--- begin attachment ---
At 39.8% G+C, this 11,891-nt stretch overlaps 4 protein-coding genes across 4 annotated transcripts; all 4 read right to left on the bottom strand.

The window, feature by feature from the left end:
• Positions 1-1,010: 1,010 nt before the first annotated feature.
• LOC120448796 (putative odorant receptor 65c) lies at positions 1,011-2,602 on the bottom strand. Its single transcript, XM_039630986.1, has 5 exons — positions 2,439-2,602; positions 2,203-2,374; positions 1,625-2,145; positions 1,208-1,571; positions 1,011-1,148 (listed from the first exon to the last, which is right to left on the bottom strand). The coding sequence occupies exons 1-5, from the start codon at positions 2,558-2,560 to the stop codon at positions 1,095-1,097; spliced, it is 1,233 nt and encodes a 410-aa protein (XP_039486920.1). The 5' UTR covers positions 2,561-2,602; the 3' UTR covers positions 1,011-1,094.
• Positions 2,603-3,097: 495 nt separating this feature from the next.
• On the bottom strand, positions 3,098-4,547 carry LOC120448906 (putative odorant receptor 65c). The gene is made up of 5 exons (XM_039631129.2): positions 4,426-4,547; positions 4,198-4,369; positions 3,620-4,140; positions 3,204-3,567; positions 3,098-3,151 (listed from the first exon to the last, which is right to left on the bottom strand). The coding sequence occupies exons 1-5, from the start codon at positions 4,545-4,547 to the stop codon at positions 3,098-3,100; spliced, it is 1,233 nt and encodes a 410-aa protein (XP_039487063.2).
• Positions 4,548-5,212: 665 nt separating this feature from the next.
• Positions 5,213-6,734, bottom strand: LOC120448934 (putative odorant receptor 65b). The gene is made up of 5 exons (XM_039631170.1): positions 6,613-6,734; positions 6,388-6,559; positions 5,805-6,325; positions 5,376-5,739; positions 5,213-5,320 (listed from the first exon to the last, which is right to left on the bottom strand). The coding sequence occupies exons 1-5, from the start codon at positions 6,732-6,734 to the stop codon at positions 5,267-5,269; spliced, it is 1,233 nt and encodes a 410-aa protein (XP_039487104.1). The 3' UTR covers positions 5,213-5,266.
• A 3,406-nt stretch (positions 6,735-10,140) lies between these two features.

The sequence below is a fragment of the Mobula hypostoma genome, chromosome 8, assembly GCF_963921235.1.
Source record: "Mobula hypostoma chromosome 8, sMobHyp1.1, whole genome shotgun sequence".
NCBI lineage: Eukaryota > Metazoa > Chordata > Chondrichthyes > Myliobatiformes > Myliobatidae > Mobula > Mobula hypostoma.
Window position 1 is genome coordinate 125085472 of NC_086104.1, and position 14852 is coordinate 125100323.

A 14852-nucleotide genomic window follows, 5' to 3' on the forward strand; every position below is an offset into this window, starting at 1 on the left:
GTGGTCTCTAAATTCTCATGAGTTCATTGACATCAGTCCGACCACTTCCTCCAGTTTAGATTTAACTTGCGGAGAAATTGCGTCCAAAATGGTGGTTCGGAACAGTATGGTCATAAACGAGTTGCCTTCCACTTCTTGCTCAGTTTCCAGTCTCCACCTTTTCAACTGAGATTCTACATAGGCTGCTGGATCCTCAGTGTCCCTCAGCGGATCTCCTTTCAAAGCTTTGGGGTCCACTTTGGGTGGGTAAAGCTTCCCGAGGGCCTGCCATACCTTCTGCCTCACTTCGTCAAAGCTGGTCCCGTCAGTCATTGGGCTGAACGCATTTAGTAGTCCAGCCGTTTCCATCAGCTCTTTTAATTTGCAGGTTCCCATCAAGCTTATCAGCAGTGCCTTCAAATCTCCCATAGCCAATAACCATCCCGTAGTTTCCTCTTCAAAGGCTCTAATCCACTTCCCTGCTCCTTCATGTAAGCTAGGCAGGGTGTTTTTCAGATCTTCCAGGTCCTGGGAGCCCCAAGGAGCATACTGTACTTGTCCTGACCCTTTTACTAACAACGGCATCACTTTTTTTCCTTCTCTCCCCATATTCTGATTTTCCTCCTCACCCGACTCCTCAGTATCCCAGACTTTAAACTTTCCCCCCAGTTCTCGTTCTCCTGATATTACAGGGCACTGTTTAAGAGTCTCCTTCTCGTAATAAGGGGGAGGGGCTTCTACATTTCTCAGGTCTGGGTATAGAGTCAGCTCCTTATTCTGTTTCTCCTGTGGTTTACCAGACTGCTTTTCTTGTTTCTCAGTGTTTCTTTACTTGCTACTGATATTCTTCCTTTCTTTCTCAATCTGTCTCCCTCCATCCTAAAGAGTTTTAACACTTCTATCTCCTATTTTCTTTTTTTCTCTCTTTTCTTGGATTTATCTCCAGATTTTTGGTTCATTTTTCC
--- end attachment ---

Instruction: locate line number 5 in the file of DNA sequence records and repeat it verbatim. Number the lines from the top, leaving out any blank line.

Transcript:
• Positions 2,603-3,097: 495 nt separating this feature from the next.